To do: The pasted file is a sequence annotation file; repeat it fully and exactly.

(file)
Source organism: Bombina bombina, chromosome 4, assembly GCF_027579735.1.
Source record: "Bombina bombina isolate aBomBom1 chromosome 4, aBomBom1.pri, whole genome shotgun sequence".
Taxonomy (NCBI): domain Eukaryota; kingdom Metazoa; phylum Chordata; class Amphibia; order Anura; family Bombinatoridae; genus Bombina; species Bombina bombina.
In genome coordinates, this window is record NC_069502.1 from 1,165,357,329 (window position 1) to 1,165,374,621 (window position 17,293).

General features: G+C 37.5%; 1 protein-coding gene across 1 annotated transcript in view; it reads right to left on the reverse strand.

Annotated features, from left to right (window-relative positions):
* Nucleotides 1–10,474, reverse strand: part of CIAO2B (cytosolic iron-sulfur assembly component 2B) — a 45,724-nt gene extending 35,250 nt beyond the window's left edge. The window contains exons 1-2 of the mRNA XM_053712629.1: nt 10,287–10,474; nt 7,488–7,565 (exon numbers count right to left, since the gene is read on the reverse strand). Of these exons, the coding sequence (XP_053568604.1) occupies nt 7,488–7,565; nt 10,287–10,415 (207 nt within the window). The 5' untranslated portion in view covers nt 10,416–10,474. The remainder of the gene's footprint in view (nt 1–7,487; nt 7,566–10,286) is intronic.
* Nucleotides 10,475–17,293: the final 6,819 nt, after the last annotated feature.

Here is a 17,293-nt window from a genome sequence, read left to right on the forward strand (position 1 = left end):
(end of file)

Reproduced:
Source organism: Bombina bombina, chromosome 4, assembly GCF_027579735.1.
Source record: "Bombina bombina isolate aBomBom1 chromosome 4, aBomBom1.pri, whole genome shotgun sequence".
Taxonomy (NCBI): domain Eukaryota; kingdom Metazoa; phylum Chordata; class Amphibia; order Anura; family Bombinatoridae; genus Bombina; species Bombina bombina.
In genome coordinates, this window is record NC_069502.1 from 1,165,357,329 (window position 1) to 1,165,374,621 (window position 17,293).

General features: G+C 37.5%; 1 protein-coding gene across 1 annotated transcript in view; it reads right to left on the reverse strand.

Annotated features, from left to right (window-relative positions):
* Nucleotides 1–10,474, reverse strand: part of CIAO2B (cytosolic iron-sulfur assembly component 2B) — a 45,724-nt gene extending 35,250 nt beyond the window's left edge. The window contains exons 1-2 of the mRNA XM_053712629.1: nt 10,287–10,474; nt 7,488–7,565 (exon numbers count right to left, since the gene is read on the reverse strand). Of these exons, the coding sequence (XP_053568604.1) occupies nt 7,488–7,565; nt 10,287–10,415 (207 nt within the window). The 5' untranslated portion in view covers nt 10,416–10,474. The remainder of the gene's footprint in view (nt 1–7,487; nt 7,566–10,286) is intronic.
* Nucleotides 10,475–17,293: the final 6,819 nt, after the last annotated feature.

Here is a 17,293-nt window from a genome sequence, read left to right on the forward strand (position 1 = left end):